The power of the four-cylinder is gigantic, its revving power incredible. Second and third gear are sufficient for large parts of the route. Only the home straight offers the opportunity to tick in the fourth, or even the fifth, before it goes into the iron at 261 km / h and with a full slope over a small hilltop to brake on a tight right bend.

Effective traction control is then required, because a full shower goes out onto the following short straight in a right-hand leaning position.

But turning into the home straight is also tough. Second gear, throttle valve on stop, the load is thrown around from right to left, shifted up to third gear and fully charged. Just at the point where a depression lurks in the asphalt. The S 1000 RR pumps a little with the hindquarters, but masters the passage without the rider’s heart palpitations.

The gear changes sit perfectly and are a pleasure thanks to the fine automatic gearshift. However, after four or five laps, the pressure point of the brakes kneels down and moves significantly towards the handlebars. Nevertheless, the stopwatch reports 1: 32.00 min. A top time, and that with road tires. But what it is worth will soon be seen. The heating blankets are unrolled from the HP4. Now it’s getting exciting.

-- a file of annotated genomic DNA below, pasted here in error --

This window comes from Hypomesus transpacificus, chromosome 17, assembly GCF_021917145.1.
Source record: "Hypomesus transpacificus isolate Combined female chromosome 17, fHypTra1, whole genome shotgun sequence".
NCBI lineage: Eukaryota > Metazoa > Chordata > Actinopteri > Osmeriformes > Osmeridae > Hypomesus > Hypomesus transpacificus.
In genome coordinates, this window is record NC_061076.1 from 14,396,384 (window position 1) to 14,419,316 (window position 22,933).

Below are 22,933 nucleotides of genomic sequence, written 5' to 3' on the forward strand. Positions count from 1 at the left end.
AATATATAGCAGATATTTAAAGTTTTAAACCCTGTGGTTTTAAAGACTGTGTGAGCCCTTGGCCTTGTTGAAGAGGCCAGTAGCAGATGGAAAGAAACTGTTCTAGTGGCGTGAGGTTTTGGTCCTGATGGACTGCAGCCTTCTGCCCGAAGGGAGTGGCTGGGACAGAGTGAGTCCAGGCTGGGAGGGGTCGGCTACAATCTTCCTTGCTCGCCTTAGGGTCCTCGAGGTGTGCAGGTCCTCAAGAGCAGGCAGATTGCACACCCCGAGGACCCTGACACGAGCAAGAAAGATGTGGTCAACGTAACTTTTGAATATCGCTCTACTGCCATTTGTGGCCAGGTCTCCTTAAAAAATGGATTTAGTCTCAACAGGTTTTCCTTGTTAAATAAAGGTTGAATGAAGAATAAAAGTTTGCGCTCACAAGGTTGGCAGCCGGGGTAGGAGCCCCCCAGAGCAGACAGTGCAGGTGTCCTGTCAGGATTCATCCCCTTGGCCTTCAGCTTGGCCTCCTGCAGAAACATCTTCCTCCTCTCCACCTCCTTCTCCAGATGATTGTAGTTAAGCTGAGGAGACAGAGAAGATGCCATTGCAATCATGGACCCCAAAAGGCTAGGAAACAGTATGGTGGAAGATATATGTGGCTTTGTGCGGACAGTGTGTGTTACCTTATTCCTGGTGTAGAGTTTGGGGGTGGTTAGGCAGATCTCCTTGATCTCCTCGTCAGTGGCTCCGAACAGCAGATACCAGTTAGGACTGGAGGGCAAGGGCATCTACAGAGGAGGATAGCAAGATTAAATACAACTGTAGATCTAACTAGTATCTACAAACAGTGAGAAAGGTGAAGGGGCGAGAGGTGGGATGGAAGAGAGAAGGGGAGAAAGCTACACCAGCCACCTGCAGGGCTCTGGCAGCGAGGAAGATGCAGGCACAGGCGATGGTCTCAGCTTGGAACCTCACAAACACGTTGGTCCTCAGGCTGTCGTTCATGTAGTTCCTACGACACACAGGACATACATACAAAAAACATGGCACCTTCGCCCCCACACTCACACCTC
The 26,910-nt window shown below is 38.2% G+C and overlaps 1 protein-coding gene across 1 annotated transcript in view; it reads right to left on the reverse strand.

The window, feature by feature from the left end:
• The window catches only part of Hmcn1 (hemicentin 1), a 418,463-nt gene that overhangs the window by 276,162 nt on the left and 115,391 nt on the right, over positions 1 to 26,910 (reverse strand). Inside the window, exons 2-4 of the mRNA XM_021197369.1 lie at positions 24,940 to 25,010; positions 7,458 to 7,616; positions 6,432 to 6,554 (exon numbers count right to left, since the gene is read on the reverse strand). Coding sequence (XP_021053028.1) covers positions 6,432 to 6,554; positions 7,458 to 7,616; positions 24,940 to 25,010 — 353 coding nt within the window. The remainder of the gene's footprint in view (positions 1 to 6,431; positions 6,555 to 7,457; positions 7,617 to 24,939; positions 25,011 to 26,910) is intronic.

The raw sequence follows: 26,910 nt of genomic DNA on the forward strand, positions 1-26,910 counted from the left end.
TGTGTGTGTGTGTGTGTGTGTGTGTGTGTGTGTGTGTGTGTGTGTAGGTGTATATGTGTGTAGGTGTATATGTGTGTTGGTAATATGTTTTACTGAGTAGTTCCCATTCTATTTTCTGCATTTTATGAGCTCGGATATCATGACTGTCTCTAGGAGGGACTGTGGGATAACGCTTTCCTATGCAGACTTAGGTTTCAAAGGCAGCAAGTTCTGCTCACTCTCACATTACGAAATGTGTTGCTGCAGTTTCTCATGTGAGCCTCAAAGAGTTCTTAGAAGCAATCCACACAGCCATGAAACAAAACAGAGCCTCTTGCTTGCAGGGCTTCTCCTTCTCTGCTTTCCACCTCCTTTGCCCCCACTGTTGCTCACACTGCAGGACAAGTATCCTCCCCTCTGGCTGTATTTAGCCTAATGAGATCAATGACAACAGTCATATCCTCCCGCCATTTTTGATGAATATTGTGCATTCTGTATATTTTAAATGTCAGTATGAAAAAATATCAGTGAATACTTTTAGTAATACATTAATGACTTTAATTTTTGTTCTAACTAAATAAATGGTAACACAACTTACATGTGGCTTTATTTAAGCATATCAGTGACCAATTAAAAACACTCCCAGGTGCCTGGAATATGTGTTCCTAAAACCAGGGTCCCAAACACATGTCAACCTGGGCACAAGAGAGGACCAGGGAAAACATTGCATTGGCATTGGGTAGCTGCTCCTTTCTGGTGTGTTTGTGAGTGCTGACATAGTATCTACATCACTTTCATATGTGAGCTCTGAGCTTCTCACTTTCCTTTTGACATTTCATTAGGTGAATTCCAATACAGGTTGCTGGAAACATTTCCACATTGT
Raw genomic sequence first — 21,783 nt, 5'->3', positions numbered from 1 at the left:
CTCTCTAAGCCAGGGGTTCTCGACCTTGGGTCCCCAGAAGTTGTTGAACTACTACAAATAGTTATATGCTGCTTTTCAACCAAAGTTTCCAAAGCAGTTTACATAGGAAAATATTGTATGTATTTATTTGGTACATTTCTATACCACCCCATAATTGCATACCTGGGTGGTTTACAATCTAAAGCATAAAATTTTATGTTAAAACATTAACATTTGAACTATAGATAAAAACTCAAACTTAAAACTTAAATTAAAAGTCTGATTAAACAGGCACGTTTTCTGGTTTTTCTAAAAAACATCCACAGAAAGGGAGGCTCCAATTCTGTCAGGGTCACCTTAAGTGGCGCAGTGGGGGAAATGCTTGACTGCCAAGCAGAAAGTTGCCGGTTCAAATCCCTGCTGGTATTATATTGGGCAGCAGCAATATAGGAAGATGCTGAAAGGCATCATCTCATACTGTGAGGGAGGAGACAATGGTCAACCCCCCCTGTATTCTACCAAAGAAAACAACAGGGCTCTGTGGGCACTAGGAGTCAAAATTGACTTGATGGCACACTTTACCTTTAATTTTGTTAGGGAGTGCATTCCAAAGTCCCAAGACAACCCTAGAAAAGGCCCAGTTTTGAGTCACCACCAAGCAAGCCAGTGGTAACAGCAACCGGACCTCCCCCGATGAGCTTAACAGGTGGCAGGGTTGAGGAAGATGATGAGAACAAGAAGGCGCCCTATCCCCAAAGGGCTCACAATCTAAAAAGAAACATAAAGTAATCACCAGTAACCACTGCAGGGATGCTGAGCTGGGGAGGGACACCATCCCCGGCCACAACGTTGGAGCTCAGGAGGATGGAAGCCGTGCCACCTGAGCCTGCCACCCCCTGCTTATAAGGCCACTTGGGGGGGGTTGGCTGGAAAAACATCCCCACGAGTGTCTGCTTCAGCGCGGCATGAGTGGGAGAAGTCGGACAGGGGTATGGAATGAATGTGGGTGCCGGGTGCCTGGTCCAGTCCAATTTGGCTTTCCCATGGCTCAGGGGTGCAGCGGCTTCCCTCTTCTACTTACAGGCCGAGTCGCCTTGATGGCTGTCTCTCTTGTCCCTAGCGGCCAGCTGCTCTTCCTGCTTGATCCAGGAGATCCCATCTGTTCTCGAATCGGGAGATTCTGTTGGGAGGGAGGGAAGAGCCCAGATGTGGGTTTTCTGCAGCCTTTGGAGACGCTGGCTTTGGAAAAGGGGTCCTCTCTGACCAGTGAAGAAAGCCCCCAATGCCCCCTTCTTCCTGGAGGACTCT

Kelle cannot be asked for long. After four rounds, the result is in the box. Startled eyes stare at the stopwatches. The HP4 did not take any prisoners. 1: 30.9 min. Kelle rolls back into the paddock and grins. Of course, thanks to the slightly more powerful torque, the HP4 pushes forward more emphatically from the tight corners. But in top performance they don’t give each other anything.

The calm before the storm: sun, no wind and the electric blankets bring the tires up to temperature.